What is a CNC machine?
A CNC machine is a computer-controlled manufacturing cell that has several moving axes (Usually 2-5). The most common are milling and turning machines, But CNC can also refer to grinders, laser cutting machines, and 3D printing machines.
Brief History of CNC Machines
Automatic machining in milling and turning operations had existed long before the CNC concept was introduced. These earlier generation machines used a set of cams rotating on a shaft that synchronized the movement between the machine’s axes to produce a specific part. One of the major drawbacks was that every new part, or a modification of a parts drawing had required to reproduce a new set of cams.
CNC stands for Computerized Numerical Control. In 1952, Richard Kegg, in collaboration with MIT, developed the first CNC milling machine. In 1958, he filed a patent for a “Motor Controlled Apparatus for Positioning Machine Tool”. A paper tape fed the instructions into the machine. The Gcode language was developed to create programs for the machines and was standardized in the form we know today in the 1960’s. Since then, CNC is continuously evolving, moving from punch tapes to dedicated electronic controllers and is the past two decades into personal computers.
CNC machines back then and now
The basic CNC machines that were developed and manufactured based on the new concept were 3 axis milling machines and 2 axis lathe machines. Over the past decades, CNC machines had evolved and improved in several areas:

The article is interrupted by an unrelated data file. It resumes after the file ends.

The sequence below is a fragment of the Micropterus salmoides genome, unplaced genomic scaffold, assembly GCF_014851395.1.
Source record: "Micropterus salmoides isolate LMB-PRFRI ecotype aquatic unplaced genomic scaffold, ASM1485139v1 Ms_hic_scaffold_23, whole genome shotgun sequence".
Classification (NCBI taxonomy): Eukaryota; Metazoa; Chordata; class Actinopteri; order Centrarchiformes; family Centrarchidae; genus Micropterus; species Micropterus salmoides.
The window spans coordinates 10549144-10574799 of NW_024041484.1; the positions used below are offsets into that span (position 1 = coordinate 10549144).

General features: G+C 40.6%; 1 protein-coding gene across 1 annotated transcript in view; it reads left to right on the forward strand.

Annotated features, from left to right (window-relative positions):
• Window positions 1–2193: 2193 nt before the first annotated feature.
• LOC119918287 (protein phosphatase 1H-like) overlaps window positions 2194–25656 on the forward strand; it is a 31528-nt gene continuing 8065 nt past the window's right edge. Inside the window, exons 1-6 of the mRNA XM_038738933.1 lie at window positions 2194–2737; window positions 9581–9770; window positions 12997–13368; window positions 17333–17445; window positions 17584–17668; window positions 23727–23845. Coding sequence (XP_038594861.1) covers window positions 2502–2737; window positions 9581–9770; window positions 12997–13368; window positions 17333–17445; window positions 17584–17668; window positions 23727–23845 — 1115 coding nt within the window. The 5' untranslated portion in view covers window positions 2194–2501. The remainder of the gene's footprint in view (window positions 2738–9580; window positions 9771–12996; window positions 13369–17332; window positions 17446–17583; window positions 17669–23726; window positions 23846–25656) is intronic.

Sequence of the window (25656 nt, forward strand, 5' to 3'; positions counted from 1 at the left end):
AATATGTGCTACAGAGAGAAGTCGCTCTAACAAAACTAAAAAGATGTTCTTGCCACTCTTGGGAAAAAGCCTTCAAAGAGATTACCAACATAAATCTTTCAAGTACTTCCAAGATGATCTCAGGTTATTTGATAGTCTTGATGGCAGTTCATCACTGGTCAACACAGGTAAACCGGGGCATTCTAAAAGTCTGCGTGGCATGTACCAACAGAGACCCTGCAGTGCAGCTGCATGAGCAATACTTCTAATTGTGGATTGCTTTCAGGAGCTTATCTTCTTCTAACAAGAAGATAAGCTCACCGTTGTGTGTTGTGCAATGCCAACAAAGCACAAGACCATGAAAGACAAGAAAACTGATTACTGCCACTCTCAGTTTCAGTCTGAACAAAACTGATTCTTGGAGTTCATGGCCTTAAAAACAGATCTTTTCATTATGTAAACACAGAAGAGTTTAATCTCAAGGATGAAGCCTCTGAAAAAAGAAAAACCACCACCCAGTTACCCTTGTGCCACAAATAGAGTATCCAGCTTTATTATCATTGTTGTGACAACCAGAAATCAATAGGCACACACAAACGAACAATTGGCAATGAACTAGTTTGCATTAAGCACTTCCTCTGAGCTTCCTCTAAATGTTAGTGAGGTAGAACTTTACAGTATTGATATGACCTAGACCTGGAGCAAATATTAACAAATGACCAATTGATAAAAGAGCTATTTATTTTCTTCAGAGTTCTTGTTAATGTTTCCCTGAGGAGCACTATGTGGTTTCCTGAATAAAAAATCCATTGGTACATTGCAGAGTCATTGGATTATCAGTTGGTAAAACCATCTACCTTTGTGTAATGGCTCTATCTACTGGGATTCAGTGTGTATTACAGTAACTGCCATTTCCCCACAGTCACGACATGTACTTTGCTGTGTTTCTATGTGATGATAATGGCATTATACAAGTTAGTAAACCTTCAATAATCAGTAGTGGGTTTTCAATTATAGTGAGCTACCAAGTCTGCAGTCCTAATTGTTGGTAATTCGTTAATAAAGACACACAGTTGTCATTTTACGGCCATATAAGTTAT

- The number of axes: Milling machines got 4th axes, typically a rotation of the workpiece, and later the 5th axis typically a tilting of the workpiece. It enabled machining more complicated parts and manufacturing simple parts in “one clamping”, instead of several clamps. Some modern CNC machines (Mainly CNC grinders) can have 7 axes or even more.
- Rapid Traverse Speed: The axes’ speed while not machining greatly affects the cycle time by minimizing tool change and workpiece change durations. Year over year, this parameter gradually goes up.
- Spindle speed: The maximum RPM of the spindle also developed from a maximum of no more than several hundred in the 1960s to tens of thousands of RPM today. It dramatically improved the cycle times in milling over the years.
- Accuracy: This is a critical factor in high-end machines. Constant improvement in mechanical bearings and servo controllers enables machining today very accurate parts that were impossible to make in the past.
- More manufacturing technologies: In the beginning, only milling and turning machines adapted the new technology. Gradually all the manufacturing technologies adapted the concept of controlled axes: grinding machines, Sheet Metal, Laser cutting, and the hottest trend in recent years – the 3D printers.
- Hybrid technologies – Until the 1980s, a milling machine was a milling machine, and a lathe was a lathe. Gradually manufacturers developed manufacturing cells that integrated several manufacturing technologies into one machine, thus increasing the flexibility of parts the machine can make and enabling to finish parts in a “one clamping”. The most common integration is lathe machines with milling capabilities, but there are also many more combinations on the market.